One of the things that seems to be getting a lot of attention lately is private 5G. Yesterday I received three separate communiqués about it. Today, two more, one addressing monetizing in the CBRS band, the other addressing vertical opportunities for the carriers.
An interesting observation is that organizations carriers support (and are supported by them), such as WIA, GSM, and CTIA, seem to be the more visible ones putting out this information, perhaps trying to make the case for carrier-supported private wireless. Could it be that these players are seeing the potential challenge from unlicensed platforms and starting to do some damage control? Certainly, a question worth pondering.
I believe this is a hot topic for the immediate future and once it finds equilibrium, will be a significant component of the next generation wireless ecosystem. Not just as a platform, but as a disruptive technology in the comm space, especially once we have expanded the mmWave segment.
In one of my more recent columns, I talked about the fact that the telcos may not end up being the sole, or even primary provider of private 5G. By that I mean they being the ones to provide the spectrum and reap financial rewards (or even provide the unlicensed services).
What is challenging them is the potential of unlicensed 5G spectrum and the next generations of Wi-Fi. 6 and 6E are happening but they do not challenge 5G in performance. Wi-Fi 7, on the other hand, is another story. This is where much of the enterprise is looking.
So, are unlicensed private networks all the rage? Will they take business away from the carriers? It is worth discussing, especially the challenge from Wi-Fi 7.
There are two main issues here – cost and performance. Let us unpack them.
Cost – it would seem this is a no-brainer, but it is not. The costs are not linear, in a sense. By that, I mean that the cost is not just for setting up the network. With carrier-provided networks some of the costs, and exclusive features, such as interference mitigation, are built-in.
A carrier-provided private 5G network can be turnkey with the carrier doing all the work. Of course, the customer pays for all of that, and it can be expensive, depending on the size and how tight the specs are for the network. Another big plus is the limitations of private networks (power, adjacent protocols, performance limits) are eliminated with carrier-grade networks.
On the other hand, many enterprises already have a competent IT department that is familiar with wireless networks. For them, it may make sense to explore the self-management options. And, many private networks may not need the bleeding edge, carrier-managed offers.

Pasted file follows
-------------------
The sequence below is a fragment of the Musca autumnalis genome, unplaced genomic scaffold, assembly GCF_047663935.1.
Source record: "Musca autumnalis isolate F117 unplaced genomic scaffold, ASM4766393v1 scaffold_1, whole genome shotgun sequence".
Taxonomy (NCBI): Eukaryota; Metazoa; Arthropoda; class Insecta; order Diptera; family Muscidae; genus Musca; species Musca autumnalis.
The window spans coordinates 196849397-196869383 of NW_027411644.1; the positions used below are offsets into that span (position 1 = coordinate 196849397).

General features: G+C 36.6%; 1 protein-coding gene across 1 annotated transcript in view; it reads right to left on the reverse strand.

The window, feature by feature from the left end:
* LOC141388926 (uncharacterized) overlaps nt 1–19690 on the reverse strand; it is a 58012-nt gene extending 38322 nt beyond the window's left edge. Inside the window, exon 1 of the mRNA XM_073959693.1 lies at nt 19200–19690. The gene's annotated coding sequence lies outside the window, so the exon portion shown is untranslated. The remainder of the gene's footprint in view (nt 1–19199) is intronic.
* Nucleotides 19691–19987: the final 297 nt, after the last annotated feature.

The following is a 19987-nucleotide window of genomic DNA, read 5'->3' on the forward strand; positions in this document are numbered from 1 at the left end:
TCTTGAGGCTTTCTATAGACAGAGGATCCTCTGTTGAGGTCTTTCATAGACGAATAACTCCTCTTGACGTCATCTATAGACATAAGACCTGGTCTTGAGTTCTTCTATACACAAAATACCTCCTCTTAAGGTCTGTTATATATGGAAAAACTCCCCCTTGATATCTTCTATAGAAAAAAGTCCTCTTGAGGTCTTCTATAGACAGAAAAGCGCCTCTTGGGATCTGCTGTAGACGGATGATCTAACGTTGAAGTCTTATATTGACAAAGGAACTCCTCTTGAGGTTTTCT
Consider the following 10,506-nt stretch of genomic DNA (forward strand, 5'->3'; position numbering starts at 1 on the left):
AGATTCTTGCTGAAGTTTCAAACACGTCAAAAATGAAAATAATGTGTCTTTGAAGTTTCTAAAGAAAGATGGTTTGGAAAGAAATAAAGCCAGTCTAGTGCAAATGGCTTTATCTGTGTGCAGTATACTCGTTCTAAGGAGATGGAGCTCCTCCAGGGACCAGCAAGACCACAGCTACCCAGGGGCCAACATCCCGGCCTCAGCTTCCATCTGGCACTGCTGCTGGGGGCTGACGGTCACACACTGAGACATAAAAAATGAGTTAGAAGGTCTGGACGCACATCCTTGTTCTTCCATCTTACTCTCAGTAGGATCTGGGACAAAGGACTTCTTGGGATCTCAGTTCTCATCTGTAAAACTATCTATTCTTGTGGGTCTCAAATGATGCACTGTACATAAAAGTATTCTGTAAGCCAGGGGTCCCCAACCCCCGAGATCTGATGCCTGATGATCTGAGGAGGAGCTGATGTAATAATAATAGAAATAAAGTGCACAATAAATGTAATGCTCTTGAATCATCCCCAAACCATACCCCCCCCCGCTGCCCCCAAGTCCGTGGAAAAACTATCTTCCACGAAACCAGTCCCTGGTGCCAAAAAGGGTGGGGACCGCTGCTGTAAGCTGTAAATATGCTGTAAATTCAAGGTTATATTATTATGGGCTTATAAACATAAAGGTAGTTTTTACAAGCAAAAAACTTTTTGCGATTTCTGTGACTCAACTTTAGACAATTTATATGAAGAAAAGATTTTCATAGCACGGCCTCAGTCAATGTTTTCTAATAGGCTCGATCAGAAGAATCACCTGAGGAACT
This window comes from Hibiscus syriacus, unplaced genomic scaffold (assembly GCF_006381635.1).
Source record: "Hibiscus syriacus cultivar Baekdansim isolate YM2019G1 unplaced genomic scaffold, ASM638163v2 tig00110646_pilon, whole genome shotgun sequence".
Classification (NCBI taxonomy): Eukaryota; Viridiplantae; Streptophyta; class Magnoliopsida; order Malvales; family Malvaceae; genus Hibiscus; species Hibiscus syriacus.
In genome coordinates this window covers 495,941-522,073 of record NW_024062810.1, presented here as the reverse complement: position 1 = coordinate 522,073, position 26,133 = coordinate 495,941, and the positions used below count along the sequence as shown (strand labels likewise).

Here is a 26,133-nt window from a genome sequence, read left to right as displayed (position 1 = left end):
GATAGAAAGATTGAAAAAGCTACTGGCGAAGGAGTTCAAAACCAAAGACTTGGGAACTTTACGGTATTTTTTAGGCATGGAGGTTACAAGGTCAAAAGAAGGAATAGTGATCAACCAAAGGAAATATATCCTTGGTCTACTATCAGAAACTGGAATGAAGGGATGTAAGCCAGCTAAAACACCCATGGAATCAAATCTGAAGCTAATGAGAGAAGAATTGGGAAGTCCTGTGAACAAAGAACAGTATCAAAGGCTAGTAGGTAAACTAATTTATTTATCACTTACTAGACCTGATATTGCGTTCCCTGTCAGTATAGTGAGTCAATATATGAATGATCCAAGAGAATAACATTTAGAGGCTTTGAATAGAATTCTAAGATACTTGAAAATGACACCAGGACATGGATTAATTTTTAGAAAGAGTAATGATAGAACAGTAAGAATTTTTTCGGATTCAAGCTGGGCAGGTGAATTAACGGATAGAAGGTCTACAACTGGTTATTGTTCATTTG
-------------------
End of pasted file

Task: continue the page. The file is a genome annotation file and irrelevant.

As well, there are in-betweeners. The bottom line is that there are options. In the end, it will be a tradeoff of costs.
Performance – We are all aware that 5G, once it meets full specs, will be a wireless platform on steroids. The three horsemen (in this case) of the 5G apocalypse are bandwidth, latency, and dynamic spectrum management.
But, charging hard is Wi-Fi 7. One would think that, since it is not expected (in its final version) until sometime in 2024, the carriers have a few years to get their act together. While that may be an argument, they can use to sell their product, that is not a cut and dried as it may seem.
First of all, we already have Wi-Fi 6 and 6E. Both of these have significant performance gains over Wi-Fi 5. While there are no statistics that I am aware of on the enterprise upgrade path to Wi-Fi 6, it certainly is on the minds of some of them (at least according to my insignificant minute sampling). It is not unreasonable to expect that Wi-Fi 6 may have sufficient performance improvement for many use cases.
However, Wi-Fi 7 is hardly standing still. The upgrade path from Wi-Fi 6 was part of the evolution of Wi-Fi 6 to seven and a fair amount of the developing technologies can be implemented in existing Wi-Fi 6 networks (see the timeline below).
Next are the technical specs. 5G is supposed to offer unimaginable performance – up to 4 Gbps in the mmWave spectrum under ideal conditions. For the next few years (until Wi-Fi 7 debuts) in the sub-6 GHz bands speeds will cap out at 400 Mbps (again under ideal conditions) with half that being a realistic target for some time.
mmWave is several years out for any commercial installations so expect early speeds to cap at a gig, or less (still, this is nothing to sneeze at).
The killer spec is latency. One millisecond, or less, is promised, eventually, but that also is years out except for, perhaps, specialized applications. Even then, the real number is likely to be closer to 10 ms, under ideal conditions.
However, this spec is somewhat nebulous in a couple of ways. First of all, to hit any type of really low latency requires the network to be fully optimized with all advanced hardware running on SA. That is not likely to happen for some time. Second, just how important low-latency will be for the many use cases is still not well defined.
As well, there are new (or evolved) coding, modulation, timing, etc. schemes in the standalone (SA) version. These are the tweaking components that will allow 5G to leapfrog 4G’s specifications.